Presentation on theme: "“Quotation Marks” By: Krystal, Cyrous, and Demarius."— Presentation transcript:
“Quotation Marks” By: Krystal, Cyrous, and Demarius
What are quotation marks and when are they used? Quotation marks, also called quoted or inverted commas, are punctuation marks used in pairs to set off speech, a quotation, or a phrase. The pair consists of an opening quotation mark and a closing quotation mark, which may or may not be the same character.
There are two types of quotations: direct and indirect. A direct quotation uses the exact words of an authority and must be identified in your paper with quotation marks and parenthetical documentation. An indirect quotation, or paraphrase, is a restatement of a thought expressed by someone else that is written in your own style and needs to be documented.
Here are some examples of Direct and Indirect Quotations: Direct: He knows that someday “things will even out.” Indirect: His only reply was that someday he would get even.
General guidelines for using quotation marks with other punctuation: Commas and periods go inside the “close quote” quotation mark. I know that you are fond of the story “Children of the Corn,” but is it an appropriate subject for your essay? “At last,” said the old woman, “I can say I am truly happy.” Semi colons and colons go outside the “close quote” quotation mark. She never liked the poem “Dover Beach”; in fact, it was her least favorite piece of Victorian literature. He clearly states his opinion in the article “Of Human Bondage”: he believes that television has enslaved and diminished an entire generation. Question marks and exclamation points depend on whether the question or exclamation is part of the quotation or part of the sentence containing the quotation. Where is your copy of “The Raven”? “How cold is it outside?” my mother asked.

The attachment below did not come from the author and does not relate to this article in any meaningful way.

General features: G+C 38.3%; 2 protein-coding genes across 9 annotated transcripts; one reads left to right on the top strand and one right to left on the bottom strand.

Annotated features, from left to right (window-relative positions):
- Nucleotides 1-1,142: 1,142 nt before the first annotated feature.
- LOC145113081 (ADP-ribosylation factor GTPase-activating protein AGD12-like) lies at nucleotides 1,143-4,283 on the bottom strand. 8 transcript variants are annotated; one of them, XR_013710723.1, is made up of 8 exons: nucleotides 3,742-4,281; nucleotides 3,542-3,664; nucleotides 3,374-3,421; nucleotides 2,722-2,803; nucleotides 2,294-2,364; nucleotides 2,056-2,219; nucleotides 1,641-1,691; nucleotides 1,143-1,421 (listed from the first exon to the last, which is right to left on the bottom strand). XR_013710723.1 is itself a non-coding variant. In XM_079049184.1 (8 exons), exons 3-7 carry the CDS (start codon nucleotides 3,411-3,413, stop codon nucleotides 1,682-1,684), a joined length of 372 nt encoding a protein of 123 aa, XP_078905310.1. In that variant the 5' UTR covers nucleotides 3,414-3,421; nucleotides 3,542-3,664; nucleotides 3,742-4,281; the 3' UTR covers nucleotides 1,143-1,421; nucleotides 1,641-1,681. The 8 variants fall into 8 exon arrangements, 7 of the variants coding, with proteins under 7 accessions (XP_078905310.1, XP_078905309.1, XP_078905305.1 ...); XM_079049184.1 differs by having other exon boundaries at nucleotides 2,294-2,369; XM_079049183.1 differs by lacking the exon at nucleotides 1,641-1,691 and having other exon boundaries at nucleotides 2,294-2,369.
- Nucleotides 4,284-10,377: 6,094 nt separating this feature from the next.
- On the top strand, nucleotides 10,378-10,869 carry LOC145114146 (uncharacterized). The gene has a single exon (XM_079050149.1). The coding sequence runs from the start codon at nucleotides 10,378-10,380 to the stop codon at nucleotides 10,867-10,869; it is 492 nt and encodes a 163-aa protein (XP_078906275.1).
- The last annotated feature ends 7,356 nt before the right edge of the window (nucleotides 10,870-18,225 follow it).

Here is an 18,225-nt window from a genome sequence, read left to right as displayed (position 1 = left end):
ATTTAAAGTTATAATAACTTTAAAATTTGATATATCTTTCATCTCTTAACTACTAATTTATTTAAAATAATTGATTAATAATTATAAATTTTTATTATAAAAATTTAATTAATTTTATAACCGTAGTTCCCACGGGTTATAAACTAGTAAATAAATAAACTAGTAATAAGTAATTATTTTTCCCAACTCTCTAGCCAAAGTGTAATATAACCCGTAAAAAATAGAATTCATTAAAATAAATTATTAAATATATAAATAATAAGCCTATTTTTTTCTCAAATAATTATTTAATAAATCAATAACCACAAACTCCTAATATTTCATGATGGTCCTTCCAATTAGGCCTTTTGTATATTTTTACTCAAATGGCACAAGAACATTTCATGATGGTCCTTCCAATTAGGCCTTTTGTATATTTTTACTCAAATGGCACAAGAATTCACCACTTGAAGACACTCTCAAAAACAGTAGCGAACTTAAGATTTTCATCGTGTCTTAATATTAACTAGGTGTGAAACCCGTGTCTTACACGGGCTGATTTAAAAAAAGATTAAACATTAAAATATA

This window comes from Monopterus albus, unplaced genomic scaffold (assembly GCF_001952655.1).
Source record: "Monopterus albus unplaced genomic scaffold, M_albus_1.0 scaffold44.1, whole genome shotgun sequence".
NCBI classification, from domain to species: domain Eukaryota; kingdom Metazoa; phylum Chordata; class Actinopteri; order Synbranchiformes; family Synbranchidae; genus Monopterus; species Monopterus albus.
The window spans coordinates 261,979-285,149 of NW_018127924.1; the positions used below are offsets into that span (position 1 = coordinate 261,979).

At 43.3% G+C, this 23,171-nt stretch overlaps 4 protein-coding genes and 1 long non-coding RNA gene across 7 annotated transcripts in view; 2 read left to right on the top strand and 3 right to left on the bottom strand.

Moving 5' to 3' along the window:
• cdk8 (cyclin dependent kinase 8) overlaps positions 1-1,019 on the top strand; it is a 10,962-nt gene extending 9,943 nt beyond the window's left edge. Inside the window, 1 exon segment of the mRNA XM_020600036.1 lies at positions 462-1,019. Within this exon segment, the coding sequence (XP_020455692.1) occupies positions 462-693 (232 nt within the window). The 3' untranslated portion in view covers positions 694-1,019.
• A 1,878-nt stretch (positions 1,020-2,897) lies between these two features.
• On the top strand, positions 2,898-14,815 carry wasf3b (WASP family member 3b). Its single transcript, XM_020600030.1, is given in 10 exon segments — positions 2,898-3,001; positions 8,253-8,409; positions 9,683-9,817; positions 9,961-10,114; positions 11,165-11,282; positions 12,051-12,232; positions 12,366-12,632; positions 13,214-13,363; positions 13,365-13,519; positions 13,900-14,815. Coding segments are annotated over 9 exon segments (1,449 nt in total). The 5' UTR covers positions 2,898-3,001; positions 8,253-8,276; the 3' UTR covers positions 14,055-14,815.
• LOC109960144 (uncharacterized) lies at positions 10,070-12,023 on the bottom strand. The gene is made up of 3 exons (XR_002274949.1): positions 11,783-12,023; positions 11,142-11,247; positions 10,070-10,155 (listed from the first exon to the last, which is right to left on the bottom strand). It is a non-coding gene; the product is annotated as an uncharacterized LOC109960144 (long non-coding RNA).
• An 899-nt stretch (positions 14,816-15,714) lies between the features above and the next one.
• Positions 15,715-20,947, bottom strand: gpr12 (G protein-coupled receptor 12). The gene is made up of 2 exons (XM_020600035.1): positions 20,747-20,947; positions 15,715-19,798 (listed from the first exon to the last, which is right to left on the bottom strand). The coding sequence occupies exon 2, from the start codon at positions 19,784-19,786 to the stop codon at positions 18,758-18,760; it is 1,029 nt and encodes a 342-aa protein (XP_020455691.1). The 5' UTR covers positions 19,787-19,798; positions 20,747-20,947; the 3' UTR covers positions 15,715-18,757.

Other uses of quotation marks: Titles of short stories, short poems, short musical compositions, plays, and chapters of books. Use italics or underlining for titles of long poems, books, and magazines. Use the single quotation mark to set off a quote within a quote. Ex. “What do you mean, ‘What do I mean?’” Alberta sniffed. Use quotation marks to indicate formal definitions, sarcasm, or slang. Ex. Intrepid means “bold” or “fearless.” Then this “genius” forgot the keys.
Works Cited Lynch, Jack. "Punctuation and Quotation Marks." Guide to Grammar and Style. 14 May 2006. 15 Jun 2006. Peck, Frances. "Quotation Marks." HyperGrammar. 18 Nov. 1998. 15 Jun 2006. "Quotation mark." Wikipedia. 2006. Wikimedia Foundations, Inc. 15 Jun 2006 http://en.wikipedia.org/wiki/Quotation_mark.http://en.wikipedia.org/wiki/Quotation_mark Rodrigues, Dawn, and Myron Tuman. Writing Essentials. 2nd. New York: W.W. Norton & Company, 1999. "Using Quotations." LEO: Literacy Education Online. 05 MAR 2004. LEO: Literacy Education Online. 15 Jun 2006. Wilson, Kenneth. " Quotation Marks." Bartleby.com: Great Books Online. 15 Jun 2006.